Gregg must be a compromiser; Pence can afford not to be
In their first debate Wednesday night, Republican Mike Pence and Democrat John Gregg both stressed the need for bipartisanship, but Gregg wasn’t buying it from Pence. As Indiana House Speaker, he said, he earned a reputation as a moderate who could work with both sides of the aisle. Pence, on the other hand, has been one of the far right’s “lead attack dogs” when it comes to Democrats.
The truth is that Gregg must be a compromiser and a moderate if he’s elected. He will be working with a House and Senate dominated by Republicans. Pence, on the other hand, can afford to be a passionate conservative, sticking to principles instead. Many of his proposals will get a friendly reception without any particular effort at persuasion on his part.
The only real question still unresolved is just how strong the GOP control of state government will be. Senate Republicans already have a supermajority, and they aren’t likely to lose it. The House is just a handful of seats away from Republicans having that much power. If the GOP is that powerful in both the House and Senate, Democrats will lose the only tool they had left this session: the ability to stop legislative activity by walking out.
A Gov. Gregg working with a supermajority and a Gov. Pence working with a supermajority would be two entirely different political animals. A Gregg administration would be cautious and probably not very productive. There would be the possibility of near deadlock if he signs a lot of vetoes. A Pence administration, on the other hand, would be very active and more philosophically driven. Many of the GOP’s positions on social issues – abortion, gay marriage, creationism – would find their way to bills landing on the governor’s desk.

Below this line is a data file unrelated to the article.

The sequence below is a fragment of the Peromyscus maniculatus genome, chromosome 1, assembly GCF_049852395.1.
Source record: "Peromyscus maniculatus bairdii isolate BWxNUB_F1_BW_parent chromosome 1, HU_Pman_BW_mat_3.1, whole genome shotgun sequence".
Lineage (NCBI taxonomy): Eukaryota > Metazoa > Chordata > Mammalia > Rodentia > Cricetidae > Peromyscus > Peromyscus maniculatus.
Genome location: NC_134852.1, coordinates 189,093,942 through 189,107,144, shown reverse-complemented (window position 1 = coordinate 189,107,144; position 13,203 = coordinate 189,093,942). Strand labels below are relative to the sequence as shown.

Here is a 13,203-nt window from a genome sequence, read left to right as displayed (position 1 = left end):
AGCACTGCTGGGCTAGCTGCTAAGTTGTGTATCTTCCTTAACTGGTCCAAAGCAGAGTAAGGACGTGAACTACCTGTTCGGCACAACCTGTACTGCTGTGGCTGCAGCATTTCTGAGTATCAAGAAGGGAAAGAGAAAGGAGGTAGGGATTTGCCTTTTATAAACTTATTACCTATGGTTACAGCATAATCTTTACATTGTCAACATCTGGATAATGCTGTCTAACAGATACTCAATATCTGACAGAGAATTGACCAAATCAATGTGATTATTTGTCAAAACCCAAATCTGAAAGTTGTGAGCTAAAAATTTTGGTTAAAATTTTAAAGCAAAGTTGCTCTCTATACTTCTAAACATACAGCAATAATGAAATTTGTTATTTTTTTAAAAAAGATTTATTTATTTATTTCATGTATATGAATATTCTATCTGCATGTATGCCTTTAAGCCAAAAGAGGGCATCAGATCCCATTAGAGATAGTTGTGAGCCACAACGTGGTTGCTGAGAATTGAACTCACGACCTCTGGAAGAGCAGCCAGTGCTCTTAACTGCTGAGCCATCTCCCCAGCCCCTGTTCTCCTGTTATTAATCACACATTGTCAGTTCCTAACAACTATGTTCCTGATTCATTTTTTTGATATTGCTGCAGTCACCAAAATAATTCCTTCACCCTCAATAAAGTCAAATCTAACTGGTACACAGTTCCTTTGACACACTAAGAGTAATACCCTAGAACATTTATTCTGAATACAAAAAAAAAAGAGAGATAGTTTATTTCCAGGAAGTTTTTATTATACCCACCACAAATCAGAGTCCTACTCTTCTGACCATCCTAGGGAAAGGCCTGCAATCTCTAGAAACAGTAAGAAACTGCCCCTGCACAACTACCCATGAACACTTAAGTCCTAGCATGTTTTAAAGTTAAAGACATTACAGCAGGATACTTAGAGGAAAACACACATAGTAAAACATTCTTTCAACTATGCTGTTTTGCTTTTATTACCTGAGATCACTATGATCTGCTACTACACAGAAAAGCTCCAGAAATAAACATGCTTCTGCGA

Republicans who hunger for those supermajorities should beware of the dangers in getting what one asks for. The admonition that “power corrupts and absolute power corrupts absolutely” does not just apply to one part. Complete dominance can breed both arrogance and complacency. The lack of meaningful opposition means that serious challenges to dubious propositions would have to come from Republicans. Counting on that possibility is risky. House Speaker Brian Bosma, for example, has said that neither Pence’s tax-cut proposals nor Gregg’s would get an automatic pass. But, realistically, how often and how strongly would he buck Pence?
None of this should matter to individuals, who should vote for the candidates who suit them, regardless of the overall implications. It’s interesting to contemplate, though.